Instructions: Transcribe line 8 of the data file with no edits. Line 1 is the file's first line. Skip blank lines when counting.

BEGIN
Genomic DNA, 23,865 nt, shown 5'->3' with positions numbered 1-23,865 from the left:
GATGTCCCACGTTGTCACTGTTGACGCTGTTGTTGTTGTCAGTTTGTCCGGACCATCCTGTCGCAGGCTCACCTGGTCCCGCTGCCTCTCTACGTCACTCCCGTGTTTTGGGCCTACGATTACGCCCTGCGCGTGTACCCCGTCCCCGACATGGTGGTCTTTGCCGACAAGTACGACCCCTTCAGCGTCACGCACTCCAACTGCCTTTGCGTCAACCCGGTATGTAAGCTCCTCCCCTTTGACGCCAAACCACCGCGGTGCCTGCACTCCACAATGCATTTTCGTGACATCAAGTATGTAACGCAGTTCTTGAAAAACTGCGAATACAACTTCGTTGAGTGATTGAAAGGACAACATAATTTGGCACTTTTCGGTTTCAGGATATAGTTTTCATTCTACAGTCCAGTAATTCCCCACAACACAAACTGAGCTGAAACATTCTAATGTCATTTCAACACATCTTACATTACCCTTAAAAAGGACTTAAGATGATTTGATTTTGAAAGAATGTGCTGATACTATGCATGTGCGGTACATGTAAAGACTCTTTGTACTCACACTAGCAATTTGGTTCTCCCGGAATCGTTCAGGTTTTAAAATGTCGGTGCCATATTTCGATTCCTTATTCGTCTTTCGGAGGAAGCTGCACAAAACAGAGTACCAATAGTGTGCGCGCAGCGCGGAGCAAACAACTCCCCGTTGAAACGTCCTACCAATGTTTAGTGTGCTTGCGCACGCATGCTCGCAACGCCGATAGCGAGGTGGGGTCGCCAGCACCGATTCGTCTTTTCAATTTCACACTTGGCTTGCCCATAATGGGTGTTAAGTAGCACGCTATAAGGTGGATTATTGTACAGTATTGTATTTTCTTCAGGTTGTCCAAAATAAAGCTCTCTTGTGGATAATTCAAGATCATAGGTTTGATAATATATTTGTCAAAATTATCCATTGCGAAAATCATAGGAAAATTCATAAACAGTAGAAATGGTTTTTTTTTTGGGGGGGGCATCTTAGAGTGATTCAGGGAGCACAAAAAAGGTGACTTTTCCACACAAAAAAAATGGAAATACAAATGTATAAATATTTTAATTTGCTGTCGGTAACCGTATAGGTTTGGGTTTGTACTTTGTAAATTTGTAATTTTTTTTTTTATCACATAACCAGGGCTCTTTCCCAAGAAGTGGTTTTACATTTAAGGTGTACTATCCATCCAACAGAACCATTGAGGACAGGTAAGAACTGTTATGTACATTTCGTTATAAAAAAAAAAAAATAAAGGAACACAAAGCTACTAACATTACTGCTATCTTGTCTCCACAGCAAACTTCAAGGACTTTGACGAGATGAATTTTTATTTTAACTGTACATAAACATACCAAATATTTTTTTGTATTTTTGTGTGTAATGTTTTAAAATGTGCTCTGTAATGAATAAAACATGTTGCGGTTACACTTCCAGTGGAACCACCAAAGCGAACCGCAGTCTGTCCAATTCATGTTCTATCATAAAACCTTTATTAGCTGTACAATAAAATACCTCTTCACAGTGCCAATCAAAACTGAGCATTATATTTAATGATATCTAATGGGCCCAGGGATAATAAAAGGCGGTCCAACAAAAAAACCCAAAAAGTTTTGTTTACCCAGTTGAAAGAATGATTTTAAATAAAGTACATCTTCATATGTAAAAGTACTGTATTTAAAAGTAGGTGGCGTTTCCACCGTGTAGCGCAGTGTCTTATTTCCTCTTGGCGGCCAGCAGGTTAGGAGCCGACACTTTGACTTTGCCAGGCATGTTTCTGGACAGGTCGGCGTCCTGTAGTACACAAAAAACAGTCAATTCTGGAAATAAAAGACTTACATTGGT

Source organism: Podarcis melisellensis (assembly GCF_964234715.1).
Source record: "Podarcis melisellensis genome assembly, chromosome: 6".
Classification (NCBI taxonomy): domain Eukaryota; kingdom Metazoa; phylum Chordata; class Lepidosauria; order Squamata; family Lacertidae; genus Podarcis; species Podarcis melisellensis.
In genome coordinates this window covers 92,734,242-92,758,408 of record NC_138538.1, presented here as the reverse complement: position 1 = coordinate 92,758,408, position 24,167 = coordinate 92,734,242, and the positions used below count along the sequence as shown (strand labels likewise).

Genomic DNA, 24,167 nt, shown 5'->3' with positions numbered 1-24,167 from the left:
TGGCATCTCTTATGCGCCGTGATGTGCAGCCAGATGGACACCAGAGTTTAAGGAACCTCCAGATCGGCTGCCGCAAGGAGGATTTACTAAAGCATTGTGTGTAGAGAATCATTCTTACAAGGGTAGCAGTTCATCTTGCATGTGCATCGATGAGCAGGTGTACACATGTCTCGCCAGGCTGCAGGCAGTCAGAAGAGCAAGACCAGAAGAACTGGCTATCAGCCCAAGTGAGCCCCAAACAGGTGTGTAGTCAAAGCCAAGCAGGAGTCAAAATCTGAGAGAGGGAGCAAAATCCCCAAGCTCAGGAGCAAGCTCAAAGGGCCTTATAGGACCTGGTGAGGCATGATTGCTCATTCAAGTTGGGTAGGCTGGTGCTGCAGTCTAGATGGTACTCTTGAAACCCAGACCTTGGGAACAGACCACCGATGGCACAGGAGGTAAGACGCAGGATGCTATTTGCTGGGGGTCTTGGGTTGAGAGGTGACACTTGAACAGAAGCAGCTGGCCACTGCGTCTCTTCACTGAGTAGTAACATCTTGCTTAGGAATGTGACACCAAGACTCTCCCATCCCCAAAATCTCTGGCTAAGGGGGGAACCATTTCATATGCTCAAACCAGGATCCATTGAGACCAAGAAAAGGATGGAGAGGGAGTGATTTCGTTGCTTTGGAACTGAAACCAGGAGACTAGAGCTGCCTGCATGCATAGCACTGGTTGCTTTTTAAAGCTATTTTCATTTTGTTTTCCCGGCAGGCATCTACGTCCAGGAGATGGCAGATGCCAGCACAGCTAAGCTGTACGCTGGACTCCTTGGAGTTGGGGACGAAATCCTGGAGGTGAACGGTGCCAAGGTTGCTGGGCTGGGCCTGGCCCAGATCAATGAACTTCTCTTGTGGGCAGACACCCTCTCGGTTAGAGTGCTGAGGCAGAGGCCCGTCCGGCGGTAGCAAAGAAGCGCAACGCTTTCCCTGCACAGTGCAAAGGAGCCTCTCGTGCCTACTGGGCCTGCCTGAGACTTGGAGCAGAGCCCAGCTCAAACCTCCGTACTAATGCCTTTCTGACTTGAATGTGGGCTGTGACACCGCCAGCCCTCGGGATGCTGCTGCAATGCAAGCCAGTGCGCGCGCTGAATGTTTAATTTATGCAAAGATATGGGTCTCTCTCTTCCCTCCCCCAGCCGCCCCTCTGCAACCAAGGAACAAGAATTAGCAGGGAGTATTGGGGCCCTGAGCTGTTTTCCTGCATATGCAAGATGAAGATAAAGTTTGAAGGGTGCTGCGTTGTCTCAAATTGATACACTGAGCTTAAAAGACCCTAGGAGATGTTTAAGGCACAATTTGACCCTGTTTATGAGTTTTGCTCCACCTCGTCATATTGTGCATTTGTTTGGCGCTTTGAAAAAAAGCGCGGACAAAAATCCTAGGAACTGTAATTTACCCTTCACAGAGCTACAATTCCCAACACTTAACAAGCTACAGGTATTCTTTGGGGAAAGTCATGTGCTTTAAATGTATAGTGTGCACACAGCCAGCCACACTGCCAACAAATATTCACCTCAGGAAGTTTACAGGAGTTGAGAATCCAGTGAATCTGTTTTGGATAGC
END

TGGCATCTCTTATGCGCCGTGATGTGCAGCCAGATGGACACCAGAGTTTAAGGAACCTCCAGATCGGCTGCCGCAAGGAGGATTTACTAAAGCATTGTGTGTAGAGAATCATTCTTACAAGGGTAGCAGTTCATCTTGCATGTGCATCGATGAGCAGGTGTACACATGTCTCGCCAGGCTGCAGGCAGTCAGAAGAGCAAGACCAGAAGAACTGGCTATCAGCCCAAGTGAGCCCCAAACAGGTGTGTAGTCAAAGCCAAGCAGGAGTCAAAATCTGAGAGAGGGAGCAAAATCCCCAAGCTCAGGAGCAAGCTCAAAGGGCCTTATAGGACCTGGTGAGGCATGATTGCTCATTCAAGTTGGGTAGGCTGGTGCTGCAGTCTAGATGGTACTCTTGAAACCCAGACCTTGGGAACAGACCACCGATGGCACAGGAGGTAAGACGCAGGATGCTATTTGCTGGGGGTCTTGGGTTGAGAGGTGACACTTGAACAGAAGCAGCTGGCCACTGCGTCTCTTCACTGAGTAGTAACATCTTGCTTAGGAATGTGACACCAAGACTCTCCCATCCCCAAAATCTCTGGCTAAGGGGGGAACCATTTCATATGCTCAAACCAGGATCCATTGAGACCAAGAAAAGGATGGAGAGGGAGTGATTTCGTTGCTTTGGAACTGAAACCAGGAGACTAGAGCTGCCTGCATGCATAGCACTGGTTGCTTTTTAAAGCTATTTTCATTTTGTTTTCCCGGCAGGCATCTACGTCCAGGAGATGGCAGATGCCAGCACAGCTAAGCTGTACGCTGGACTCCTTGGAGTTGGGGACGAAATCCTGGAGGTGAACGGTGCCAAGGTTGCTGGGCTGGGCCTGGCCCAGATCAATGAACTTCTCTTGTGGGCAGACACCCTCTCGGTTAGAGTGCTGAGGCAGAGGCCCGTCCGGCGGTAGCAAAGAAGCGCAACGCTTTCCCTGCACAGTGCAAAGGAGCCTCTCGTGCCTACTGGGCCTGCCTGAGACTTGGAGCAGAGCCCAGCTCAAACCTCCGTACTAATGCCTTTCTGACTTGAATGTGGGCTGTGACACCGCCAGCCCTCGGGATGCTGCTGCAATGCAAGCCAGTGCGCGCGCTGAATGTTTAATTTATGCAAAGATATGGGTCTCTCTCTTCCCTCCCCCAGCCGCCCCTCTGCAACCAAGGAACAAGAATTAGCAGGGAGTATTGGGGCCCTGAGCTGTTTTCCTGCATATGCAAGATGAAGATAAAGTTTGAAGGGTGCTGCGTTGTCTCAAATTGATACACTGAGCTTAAAAGACCCTAGGAGATGTTTAAGGCACAATTTGACCCTGTTTATGAGTTTTGCTCCACCTCGTCATATTGTGCATTTGTTTGGCGCTTTGAAAAAAAGCGCGGACAAAAATCCTAGGAACTGTAATTTACCCTTCACAGAGCTACAATTCCCAACACTTAACAAGCTACAGGTATTCTTTGGGGAAAGTCATGTGCTTTAAATGTATAGTGTGCACACAGCCAGCCACACTGCCAACAAATATTCACCTCAGGAAGTTTACAGGAGTTGAGAATCCAGTGAATCTGTTTTGGATAGC